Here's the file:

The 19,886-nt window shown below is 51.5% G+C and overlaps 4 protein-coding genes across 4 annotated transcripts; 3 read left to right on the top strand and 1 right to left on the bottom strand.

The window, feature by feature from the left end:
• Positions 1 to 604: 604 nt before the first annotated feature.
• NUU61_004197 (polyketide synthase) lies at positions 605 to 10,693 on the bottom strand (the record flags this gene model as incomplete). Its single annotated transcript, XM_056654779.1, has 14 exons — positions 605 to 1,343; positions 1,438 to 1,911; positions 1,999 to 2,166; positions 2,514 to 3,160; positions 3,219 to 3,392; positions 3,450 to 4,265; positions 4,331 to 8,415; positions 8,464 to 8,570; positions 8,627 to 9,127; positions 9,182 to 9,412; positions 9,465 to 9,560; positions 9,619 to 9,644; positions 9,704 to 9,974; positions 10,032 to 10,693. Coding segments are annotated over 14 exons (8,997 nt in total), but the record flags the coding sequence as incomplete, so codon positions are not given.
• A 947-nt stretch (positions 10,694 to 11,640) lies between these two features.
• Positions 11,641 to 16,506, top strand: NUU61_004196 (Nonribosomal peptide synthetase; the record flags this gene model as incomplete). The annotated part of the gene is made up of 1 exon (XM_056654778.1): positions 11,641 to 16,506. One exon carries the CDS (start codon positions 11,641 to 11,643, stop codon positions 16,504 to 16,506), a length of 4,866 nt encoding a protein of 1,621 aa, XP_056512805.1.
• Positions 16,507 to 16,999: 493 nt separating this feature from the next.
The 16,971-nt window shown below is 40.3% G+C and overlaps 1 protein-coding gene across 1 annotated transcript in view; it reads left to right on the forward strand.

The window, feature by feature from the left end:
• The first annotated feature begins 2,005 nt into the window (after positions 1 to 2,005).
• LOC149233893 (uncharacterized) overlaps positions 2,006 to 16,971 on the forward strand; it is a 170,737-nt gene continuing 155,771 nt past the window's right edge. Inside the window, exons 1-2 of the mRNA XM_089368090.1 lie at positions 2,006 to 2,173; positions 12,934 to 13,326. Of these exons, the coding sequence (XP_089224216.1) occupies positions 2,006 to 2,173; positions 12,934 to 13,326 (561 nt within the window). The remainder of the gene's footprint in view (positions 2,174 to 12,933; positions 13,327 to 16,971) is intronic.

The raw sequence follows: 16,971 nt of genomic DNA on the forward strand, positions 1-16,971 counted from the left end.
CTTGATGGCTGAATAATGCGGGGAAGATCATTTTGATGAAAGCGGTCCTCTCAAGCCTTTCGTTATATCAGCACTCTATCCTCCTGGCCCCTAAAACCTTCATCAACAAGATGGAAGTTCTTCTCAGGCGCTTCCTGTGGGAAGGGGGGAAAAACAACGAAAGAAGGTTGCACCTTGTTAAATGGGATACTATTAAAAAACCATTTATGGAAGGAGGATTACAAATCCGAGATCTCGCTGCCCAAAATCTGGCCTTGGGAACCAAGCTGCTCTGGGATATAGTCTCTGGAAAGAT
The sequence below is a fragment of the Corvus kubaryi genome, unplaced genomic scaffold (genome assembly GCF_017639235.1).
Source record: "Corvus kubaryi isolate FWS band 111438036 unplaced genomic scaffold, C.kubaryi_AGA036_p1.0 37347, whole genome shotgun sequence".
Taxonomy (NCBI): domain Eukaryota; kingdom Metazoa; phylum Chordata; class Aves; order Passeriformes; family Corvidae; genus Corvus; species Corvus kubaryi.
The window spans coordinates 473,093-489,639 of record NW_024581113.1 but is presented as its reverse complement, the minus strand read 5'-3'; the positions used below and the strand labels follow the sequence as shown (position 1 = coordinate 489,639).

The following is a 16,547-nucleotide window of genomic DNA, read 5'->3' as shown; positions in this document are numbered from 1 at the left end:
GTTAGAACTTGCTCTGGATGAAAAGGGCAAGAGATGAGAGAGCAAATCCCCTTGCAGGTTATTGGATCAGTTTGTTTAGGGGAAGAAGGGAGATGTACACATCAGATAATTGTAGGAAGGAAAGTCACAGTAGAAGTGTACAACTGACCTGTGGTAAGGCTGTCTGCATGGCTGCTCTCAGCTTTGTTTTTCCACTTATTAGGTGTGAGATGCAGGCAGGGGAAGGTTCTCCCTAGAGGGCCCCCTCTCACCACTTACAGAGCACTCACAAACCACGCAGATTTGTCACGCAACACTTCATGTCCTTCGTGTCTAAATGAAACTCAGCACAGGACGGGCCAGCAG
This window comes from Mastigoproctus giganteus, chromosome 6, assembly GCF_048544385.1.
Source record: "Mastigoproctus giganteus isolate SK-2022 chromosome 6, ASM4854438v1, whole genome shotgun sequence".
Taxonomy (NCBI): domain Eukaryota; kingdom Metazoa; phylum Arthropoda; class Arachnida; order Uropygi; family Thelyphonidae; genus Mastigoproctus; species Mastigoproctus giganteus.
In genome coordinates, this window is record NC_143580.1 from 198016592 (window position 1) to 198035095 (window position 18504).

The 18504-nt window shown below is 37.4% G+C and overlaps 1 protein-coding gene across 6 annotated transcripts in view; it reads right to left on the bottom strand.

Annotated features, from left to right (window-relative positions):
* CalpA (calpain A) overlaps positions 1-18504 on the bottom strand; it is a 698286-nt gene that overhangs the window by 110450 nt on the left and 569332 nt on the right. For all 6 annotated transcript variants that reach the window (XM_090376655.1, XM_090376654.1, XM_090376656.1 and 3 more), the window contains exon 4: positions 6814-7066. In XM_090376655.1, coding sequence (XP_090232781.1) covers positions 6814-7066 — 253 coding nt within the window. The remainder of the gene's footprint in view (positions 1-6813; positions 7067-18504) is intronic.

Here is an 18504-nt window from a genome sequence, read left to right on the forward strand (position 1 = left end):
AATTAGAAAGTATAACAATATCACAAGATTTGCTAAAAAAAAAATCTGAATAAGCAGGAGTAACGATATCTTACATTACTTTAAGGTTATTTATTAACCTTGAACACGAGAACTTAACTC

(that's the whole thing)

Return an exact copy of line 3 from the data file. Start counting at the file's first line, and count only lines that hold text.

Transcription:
• Positions 1 to 604: 604 nt before the first annotated feature.